Megan and Cassidy were childhood sweethearts who thought they would be together forever. Fate had other plans. Soon after they were married, Cass’s life was tragically cut short. Still grieving her soul mate five years later, Megan moves to the small town of Seaside, Oregon, hoping to rebuild her life.

Her first night there, she meets the town recluse, Theo. Withdrawn, guarded, and mysteriously silent since a terrible accident left him scarred, Theo takes an instant and inexplicable dislike to Megan. But as their paths cross again and again, Megan becomes convinced there’s more to Theo than meets the eye. When she discovers the reason for his silence, his nightmares, and especially his pointed dislike, Megan becomes convinced of something far more astonishing.

Is a second chance at a once-in-a-lifetime love possible, or is a broken heart the cruelest kind of liar?

The allure of reincarnation for some, is that there is a true love that never dies, that lovers can always find themselves lovers again in some other lifetime, reborn in different bodies—that bit I can understand.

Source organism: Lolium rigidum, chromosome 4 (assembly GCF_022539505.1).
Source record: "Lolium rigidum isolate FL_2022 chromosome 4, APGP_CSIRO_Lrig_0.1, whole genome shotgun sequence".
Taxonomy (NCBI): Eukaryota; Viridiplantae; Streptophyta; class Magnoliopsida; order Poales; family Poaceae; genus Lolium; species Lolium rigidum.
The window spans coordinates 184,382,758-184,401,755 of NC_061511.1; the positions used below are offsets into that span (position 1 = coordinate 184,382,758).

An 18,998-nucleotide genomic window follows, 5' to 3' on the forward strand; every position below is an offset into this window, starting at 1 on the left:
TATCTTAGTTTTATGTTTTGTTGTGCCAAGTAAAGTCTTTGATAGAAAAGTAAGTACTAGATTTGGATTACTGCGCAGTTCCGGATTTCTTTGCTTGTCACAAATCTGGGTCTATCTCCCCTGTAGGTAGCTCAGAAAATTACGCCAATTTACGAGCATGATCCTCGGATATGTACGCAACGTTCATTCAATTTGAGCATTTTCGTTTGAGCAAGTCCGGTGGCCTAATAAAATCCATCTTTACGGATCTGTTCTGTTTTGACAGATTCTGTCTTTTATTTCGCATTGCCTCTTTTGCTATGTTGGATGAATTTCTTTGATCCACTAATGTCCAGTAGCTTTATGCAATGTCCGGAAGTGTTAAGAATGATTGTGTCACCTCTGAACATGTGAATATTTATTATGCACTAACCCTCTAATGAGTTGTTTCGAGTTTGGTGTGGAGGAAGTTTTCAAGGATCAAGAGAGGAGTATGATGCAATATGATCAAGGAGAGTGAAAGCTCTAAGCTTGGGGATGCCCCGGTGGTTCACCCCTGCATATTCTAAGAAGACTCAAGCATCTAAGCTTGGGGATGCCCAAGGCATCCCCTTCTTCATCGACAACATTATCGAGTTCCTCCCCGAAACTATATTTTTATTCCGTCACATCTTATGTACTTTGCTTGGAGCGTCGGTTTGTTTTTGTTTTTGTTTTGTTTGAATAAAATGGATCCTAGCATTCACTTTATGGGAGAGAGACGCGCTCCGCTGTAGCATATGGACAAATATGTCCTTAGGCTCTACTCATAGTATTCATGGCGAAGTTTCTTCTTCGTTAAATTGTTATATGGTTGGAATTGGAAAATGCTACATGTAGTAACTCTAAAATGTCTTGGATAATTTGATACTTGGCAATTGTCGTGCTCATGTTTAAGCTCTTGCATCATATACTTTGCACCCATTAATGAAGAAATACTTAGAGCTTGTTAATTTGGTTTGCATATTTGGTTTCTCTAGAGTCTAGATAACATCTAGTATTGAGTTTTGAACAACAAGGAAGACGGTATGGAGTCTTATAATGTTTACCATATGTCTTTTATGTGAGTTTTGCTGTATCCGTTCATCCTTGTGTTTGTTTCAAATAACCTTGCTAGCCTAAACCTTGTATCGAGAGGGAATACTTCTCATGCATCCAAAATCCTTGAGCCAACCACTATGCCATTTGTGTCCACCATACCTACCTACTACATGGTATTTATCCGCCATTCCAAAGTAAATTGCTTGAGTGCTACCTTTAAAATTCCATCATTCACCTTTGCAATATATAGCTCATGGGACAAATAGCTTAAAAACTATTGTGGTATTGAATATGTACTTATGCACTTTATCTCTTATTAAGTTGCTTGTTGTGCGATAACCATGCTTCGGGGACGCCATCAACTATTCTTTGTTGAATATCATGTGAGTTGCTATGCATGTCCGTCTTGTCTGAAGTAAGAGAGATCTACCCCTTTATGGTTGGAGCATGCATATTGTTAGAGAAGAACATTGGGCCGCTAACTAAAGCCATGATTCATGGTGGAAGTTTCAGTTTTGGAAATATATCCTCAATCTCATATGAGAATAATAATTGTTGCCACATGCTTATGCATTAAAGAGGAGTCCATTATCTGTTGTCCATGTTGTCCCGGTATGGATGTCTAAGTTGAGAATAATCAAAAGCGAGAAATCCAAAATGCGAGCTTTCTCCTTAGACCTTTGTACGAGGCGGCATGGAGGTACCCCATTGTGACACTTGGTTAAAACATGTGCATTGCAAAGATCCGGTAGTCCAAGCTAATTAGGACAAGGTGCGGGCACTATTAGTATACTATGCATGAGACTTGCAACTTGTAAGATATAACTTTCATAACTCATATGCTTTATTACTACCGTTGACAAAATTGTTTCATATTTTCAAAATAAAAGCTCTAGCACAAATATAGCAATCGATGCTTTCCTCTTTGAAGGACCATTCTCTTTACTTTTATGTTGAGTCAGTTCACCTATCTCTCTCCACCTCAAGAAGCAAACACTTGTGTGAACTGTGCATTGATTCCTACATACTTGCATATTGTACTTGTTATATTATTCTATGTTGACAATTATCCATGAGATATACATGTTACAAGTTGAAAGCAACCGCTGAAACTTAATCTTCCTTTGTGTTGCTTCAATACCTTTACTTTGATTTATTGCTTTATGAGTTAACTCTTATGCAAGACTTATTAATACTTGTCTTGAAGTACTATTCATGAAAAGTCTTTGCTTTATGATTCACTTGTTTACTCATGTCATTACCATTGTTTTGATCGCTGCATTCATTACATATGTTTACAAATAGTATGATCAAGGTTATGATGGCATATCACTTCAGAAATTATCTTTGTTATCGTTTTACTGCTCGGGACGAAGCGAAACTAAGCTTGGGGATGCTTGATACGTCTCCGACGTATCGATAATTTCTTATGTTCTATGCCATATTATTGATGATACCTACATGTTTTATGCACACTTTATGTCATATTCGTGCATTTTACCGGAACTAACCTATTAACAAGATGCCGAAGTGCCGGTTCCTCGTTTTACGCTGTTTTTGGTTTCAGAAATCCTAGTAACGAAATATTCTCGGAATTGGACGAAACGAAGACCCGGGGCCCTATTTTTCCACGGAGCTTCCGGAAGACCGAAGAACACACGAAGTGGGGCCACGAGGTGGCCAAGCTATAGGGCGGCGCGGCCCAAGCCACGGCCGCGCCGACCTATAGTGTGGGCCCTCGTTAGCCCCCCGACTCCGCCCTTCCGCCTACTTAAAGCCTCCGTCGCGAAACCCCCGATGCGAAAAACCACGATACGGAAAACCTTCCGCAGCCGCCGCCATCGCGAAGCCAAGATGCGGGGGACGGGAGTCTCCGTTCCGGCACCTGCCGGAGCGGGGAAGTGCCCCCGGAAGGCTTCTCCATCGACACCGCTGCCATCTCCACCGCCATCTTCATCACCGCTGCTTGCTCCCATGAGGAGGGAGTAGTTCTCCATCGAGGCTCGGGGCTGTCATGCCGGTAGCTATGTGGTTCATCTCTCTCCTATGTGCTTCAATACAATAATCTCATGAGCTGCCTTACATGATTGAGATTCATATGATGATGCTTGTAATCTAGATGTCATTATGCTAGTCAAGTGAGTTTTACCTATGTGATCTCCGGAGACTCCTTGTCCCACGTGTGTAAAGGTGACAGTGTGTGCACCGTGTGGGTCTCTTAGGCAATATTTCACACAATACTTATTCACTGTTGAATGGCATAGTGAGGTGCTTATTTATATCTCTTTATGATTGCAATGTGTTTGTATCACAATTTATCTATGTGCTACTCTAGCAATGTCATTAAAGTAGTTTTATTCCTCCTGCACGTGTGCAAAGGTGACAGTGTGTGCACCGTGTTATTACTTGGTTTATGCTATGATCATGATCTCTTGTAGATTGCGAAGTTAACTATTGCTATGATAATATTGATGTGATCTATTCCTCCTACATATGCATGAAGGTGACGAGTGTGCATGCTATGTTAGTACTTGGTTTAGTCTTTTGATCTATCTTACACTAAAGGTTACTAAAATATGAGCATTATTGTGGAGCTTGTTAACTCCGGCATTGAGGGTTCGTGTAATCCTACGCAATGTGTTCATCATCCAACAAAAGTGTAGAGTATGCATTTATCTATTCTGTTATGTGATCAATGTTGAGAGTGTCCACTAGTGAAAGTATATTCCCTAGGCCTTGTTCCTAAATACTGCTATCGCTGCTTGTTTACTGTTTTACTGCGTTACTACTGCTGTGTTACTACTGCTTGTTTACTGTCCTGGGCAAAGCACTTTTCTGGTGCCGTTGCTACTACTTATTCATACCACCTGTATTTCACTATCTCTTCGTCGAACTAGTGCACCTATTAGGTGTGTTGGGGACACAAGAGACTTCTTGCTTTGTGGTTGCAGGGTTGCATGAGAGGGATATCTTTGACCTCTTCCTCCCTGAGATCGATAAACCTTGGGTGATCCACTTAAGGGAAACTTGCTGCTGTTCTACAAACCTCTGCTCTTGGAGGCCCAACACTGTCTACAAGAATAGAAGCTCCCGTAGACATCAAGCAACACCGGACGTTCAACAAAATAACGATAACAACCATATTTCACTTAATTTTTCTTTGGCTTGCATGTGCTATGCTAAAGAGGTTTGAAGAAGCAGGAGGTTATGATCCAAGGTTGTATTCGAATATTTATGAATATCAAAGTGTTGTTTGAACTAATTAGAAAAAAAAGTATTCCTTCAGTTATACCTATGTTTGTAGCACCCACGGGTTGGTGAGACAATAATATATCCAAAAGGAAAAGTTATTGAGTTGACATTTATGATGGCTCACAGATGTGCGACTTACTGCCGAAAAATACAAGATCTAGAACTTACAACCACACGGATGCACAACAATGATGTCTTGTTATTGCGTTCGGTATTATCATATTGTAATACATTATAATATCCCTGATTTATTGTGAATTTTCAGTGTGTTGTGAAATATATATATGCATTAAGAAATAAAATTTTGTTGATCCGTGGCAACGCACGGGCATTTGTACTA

‘Midnight Valentine’ however, takes this in a direction that doesn’t sit at all well with me and I’ll say from the start that there isn’t anything wrong with the engaging writing, or the snarky personality of Megan that I love but that I had some serious, personal issues with the entire premise of how the pairing was actually written.

But as it became evident that J.T. Geissinger began nudging the reader towards the idea that Megan’s dead husband had been reincarnated in another man’s body (a living, breathing man who’d had another life, another personality before his accident), I found myself disliking this more and more. That Cass’s personality and history could inhabit or rather possess someone else to the point, filled him with the sense of pre-cognition where it drove Theo near insane with anguish (where he actually had to check himself into a mental hospital) made me highly uncomfortable, not only because it felt violently invasive, but that it also inherently refused Megan the opportunity to move on from her loss.